The Quest Story and Why It’s Important

Mossy River

Every story is a Quest Story, regardless of genre or type, and that includes literary and main-stream fiction.

My, that’s a sweeping statement, but I repeat, my speech rising:


Understanding this fact makes writing your story easier.

Here’s why:

Embarking on a quest implies a problem, something or someone to find, something to be solved, a mystery filled with obstacles the character must conquer to reach their goal.

A Quest Story satisfies all the main points of what constitutes a story:

A character has a problem to solve, and after repeated conflicts (internal and external) that push the character to the brink, he or she either succeeds or fails to reach the goal (conclusion), and because of said outcome, is changed.

A mystery falls neatly into this definition: the quest to find the bad guy, either to serve justice or to stop him before he kills again.

A love story is the protagonist’s quest to find the one person who “makes her whole.”

The “coming of age” story is about a young person on the quest to find answers to life’s questions and their place in the world.

James Scott Bell lists 9 types of plot patterns in his book, Plot and Structure: Quest, Revenge, Love, Adventure, the Chase, One against, One apart, Power, and Allegory.

Although Quest Stories are normally attributed to fantasies—The Epic of Gilgamesh (written before the Bible, about 4,000 years ago), Homer’s Iliad or Odyssey, the Arthurian Legend, and Tolkien’s Lord of the Rings, perhaps the greatest quest story of all—every story must, at its core, include a quest.

The Quest Story is about a character shaken from a comfortable existence in search of something vital for his life, the lives of others he cares about, or to save the whole world, as in the case of Frodo Baggins.

Doesn’t every story strive to answer and satisfy this ultimate need? Can you name a story, novel, play, or movie that does not?

Go ahead, we’ll wait.

If a story does not have a quest, there is no story. The quest is what the character must do despite obstacles, no matter what.

While you write, keep in mind the quest your character is trying to complete; this forces you to focus on the character’s purpose, the problems involved, and by doing so, you will avoid the dreaded “middle story lag” and create stories readers will not be able to put down.

What is the quest journey your character must travel?

See you on the next page,


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Tips for Writing Multiple Viewpoint Novels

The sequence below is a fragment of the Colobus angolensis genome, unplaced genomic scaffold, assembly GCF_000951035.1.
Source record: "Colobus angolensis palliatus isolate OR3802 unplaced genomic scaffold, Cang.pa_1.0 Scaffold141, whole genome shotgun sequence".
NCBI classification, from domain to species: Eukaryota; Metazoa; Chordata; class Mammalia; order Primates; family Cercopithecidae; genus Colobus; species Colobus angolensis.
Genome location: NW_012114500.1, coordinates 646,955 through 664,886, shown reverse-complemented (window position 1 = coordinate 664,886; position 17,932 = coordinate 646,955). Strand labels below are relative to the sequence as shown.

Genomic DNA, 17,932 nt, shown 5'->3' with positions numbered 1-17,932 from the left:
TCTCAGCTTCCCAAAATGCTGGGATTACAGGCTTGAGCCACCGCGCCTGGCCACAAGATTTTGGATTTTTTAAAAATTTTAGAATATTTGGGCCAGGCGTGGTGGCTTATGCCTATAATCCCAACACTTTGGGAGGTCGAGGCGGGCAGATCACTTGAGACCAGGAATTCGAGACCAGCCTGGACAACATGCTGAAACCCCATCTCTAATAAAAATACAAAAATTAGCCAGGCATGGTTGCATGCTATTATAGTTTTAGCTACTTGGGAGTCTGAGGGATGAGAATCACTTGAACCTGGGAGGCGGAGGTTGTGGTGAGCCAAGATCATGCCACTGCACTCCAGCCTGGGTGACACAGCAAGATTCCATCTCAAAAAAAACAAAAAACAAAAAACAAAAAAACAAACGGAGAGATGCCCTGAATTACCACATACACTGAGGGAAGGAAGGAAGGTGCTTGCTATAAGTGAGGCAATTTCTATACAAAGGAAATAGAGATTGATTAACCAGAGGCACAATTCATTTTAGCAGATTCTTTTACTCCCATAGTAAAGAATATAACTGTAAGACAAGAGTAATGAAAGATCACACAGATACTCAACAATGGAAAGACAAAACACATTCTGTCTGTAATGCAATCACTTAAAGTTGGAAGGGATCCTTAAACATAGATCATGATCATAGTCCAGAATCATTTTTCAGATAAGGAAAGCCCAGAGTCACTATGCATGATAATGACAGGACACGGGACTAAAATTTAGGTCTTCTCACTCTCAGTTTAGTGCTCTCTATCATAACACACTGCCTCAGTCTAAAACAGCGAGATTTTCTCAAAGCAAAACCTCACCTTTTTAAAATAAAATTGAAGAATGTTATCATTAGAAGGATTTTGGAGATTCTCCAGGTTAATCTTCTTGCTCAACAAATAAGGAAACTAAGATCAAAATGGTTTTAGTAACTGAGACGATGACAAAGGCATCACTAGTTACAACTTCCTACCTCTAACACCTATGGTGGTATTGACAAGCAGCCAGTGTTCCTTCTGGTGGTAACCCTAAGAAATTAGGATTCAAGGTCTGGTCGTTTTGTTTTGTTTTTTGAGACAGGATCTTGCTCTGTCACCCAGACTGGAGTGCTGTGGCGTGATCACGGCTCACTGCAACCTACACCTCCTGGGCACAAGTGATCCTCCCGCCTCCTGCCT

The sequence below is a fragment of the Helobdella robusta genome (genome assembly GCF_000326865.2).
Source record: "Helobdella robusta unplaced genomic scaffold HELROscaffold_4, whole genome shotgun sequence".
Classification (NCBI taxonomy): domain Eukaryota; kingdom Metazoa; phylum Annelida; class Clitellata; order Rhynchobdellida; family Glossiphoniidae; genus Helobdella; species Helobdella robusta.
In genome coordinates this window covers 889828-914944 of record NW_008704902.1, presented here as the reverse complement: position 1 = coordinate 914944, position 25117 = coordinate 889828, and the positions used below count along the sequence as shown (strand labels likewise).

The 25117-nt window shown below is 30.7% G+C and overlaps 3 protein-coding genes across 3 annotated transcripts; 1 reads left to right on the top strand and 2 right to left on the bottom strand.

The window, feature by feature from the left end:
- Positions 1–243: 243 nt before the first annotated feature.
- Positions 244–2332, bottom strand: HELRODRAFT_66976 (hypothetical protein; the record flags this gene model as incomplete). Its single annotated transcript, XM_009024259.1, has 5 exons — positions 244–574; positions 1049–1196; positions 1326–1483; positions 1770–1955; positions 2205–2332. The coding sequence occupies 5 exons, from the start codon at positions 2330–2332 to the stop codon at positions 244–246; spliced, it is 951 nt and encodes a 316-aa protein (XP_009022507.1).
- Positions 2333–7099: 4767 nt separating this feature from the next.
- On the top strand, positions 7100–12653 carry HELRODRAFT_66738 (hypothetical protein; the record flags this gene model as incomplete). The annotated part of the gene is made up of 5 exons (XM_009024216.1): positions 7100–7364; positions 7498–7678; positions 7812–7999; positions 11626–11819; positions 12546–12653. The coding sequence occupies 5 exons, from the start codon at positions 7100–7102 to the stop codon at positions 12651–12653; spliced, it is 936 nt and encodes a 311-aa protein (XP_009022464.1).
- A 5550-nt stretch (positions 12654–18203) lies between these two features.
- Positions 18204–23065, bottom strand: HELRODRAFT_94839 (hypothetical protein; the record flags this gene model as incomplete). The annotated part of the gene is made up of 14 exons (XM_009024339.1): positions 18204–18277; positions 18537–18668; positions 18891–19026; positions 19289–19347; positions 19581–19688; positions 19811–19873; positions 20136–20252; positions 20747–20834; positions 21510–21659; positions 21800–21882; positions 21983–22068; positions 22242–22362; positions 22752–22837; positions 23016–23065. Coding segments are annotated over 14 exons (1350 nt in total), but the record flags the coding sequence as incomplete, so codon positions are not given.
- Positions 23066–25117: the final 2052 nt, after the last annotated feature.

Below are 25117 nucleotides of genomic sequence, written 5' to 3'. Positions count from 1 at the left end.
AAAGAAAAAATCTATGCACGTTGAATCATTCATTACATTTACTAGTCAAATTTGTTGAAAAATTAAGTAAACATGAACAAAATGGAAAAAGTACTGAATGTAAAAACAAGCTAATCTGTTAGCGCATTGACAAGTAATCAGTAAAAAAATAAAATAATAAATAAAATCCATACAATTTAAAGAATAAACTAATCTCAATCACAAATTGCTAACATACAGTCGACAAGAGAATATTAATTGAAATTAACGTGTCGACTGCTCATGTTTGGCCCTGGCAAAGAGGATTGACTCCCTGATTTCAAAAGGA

arch to forestAt times, stories are too large to be told by a single viewpoint character. I found that to be true during the early stages of writing my fantasy novel, The Returning, and thereby made the decision for the entirety of The Veil Trilogy.

It was the correct choice to bring in three more “stars” for my tale. Though less important than my protagonist, whose character was always the focus of the yarn, each added a deeper dimension.

The protagonist’s love interest POV offered the ability to see my main character in a different way than he perceived himself—one of the best advantages of multi-viewpoint, the ability to deepen characterization.

The antagonist POV allowed the “other” side of the tale, and gave opportunity to show how much stronger the bad guy is, thus causing worry in the reader’s mind.

The fourth POV evolved from the story itself and was unplanned, and she ended up being one of my favorites.

Whether you are an outliner or not—or something in between like me—consider adding additional Viewpoint Characters to give your story a grander and more complex feel.

There are innate difficulties when using multiple characters, but also a number of benefits as mentioned above. Some of the problems are:

  1. Each POV must have their own specific plot line, and their movements through the novel need to, in some way, coincide with the Main character.
  2. Being a POV character requires each have their own goals, strengths and flaws, success and failures, which prompt them to their own resolution. Resolving their issues may or may not parallel those of your main character.
  3. Each POV must have a unique voice, outlook, background, fears and frailties. If an additional POV has essentially the same views or even speech pattern, they should be removed. If two people think exactly the same about each issue, one is unnecessary.
  4. Each POV must appear on occasion to fulfill the reason they are a viewpoint character in the first place.

Point 4 can get a bit dicey. I read a fantasy series where one of the POV’s disappeared for a couple hundred pages. When they returned, I had to go back and remind myself where in the plot line they had last appeared. I felt jolted from the story flow, and it took a bit to get back into the story’s rhythm.

When writing my novel, I kept a separate list of POV characters and where they appeared, both as a Viewpoint and when they appeared in the story but were not the POV. This is how I kept track during the first draft: the number in parenthesis is where the POV appeared, but was not the viewpoint character during that section.

Frank     1, 2, (3), 6, 7, (8), 8, 10
Mitzi      (2), 3, (5), 8, 9
George  4, (6), 9 (9)
Amy      (4), 5, (7),

By setting the story up this way (and keeping track), two things happen:

  1. Ensures each POV has reasonable time within the plot line, and the protagonist (in this case, Frank) gets most of the story time;
  2. Assuring each POV does not disappear for too long.

Using the 3rd person Multi-Viewpoint is not Omniscient Viewpoint, which is to say that each POV needs their own chapter, or at the least a section of a chapter indicated by a break (#) in the story—why Frank and Mitzi both appear in Chapter 8. Notice in the first part of Chapter 8, Mitzi is the POV character—Frank is present—and the second part of the chapter is within Frank’s view with Mitzi no longer present.

The Multi-POV offers unlimited possibilities. If you have never tried this particular option—it’s hard enough to keep track of one, you say—the attempt can deepen your ability to see a scene through a different character’s peculiar view. You might find you enjoy the multiple POV like I did.

See you on the next page,


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Treat Yourself

Writing is hard and lonely work fraught with lingering doubts and hammering realities. For this reason, you owe yourself a few treats along the way, rewards for your endeavors to help keep you on track (it is so easy to fall off track).